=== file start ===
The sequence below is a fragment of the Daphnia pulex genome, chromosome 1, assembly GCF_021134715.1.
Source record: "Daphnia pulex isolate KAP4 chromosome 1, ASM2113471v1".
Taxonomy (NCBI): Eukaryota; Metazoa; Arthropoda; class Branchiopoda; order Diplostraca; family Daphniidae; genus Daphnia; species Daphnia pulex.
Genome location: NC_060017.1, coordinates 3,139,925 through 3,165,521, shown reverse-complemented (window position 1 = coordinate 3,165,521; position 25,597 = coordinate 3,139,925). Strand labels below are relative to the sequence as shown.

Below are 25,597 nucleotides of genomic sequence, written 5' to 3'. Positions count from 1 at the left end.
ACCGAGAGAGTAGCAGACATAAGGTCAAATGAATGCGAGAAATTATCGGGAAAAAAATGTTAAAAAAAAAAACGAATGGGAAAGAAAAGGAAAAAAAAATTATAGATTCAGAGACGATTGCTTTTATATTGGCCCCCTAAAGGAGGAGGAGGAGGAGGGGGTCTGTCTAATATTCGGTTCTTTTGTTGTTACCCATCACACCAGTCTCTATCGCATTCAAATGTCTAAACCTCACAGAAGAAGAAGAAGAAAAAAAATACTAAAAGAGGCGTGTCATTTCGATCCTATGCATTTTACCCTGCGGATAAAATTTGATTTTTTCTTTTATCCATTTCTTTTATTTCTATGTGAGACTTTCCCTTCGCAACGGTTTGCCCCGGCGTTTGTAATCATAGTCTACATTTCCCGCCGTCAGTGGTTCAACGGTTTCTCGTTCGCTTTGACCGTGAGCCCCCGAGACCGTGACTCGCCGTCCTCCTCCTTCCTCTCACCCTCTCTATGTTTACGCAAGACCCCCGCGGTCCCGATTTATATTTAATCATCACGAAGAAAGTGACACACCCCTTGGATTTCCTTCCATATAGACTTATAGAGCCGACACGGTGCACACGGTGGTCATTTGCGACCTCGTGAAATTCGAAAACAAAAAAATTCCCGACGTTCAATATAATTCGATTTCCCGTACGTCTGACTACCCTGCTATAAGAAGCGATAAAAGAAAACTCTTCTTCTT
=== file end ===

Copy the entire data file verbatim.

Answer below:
The sequence below is a fragment of the Daphnia pulex genome, chromosome 1, assembly GCF_021134715.1.
Source record: "Daphnia pulex isolate KAP4 chromosome 1, ASM2113471v1".
Taxonomy (NCBI): Eukaryota; Metazoa; Arthropoda; class Branchiopoda; order Diplostraca; family Daphniidae; genus Daphnia; species Daphnia pulex.
Genome location: NC_060017.1, coordinates 3,139,925 through 3,165,521, shown reverse-complemented (window position 1 = coordinate 3,165,521; position 25,597 = coordinate 3,139,925). Strand labels below are relative to the sequence as shown.

Below are 25,597 nucleotides of genomic sequence, written 5' to 3'. Positions count from 1 at the left end.
ACCGAGAGAGTAGCAGACATAAGGTCAAATGAATGCGAGAAATTATCGGGAAAAAAATGTTAAAAAAAAAAACGAATGGGAAAGAAAAGGAAAAAAAAATTATAGATTCAGAGACGATTGCTTTTATATTGGCCCCCTAAAGGAGGAGGAGGAGGAGGGGGTCTGTCTAATATTCGGTTCTTTTGTTGTTACCCATCACACCAGTCTCTATCGCATTCAAATGTCTAAACCTCACAGAAGAAGAAGAAGAAAAAAAATACTAAAAGAGGCGTGTCATTTCGATCCTATGCATTTTACCCTGCGGATAAAATTTGATTTTTTCTTTTATCCATTTCTTTTATTTCTATGTGAGACTTTCCCTTCGCAACGGTTTGCCCCGGCGTTTGTAATCATAGTCTACATTTCCCGCCGTCAGTGGTTCAACGGTTTCTCGTTCGCTTTGACCGTGAGCCCCCGAGACCGTGACTCGCCGTCCTCCTCCTTCCTCTCACCCTCTCTATGTTTACGCAAGACCCCCGCGGTCCCGATTTATATTTAATCATCACGAAGAAAGTGACACACCCCTTGGATTTCCTTCCATATAGACTTATAGAGCCGACACGGTGCACACGGTGGTCATTTGCGACCTCGTGAAATTCGAAAACAAAAAAATTCCCGACGTTCAATATAATTCGATTTCCCGTACGTCTGACTACCCTGCTATAAGAAGCGATAAAAGAAAACTCTTCTTCTT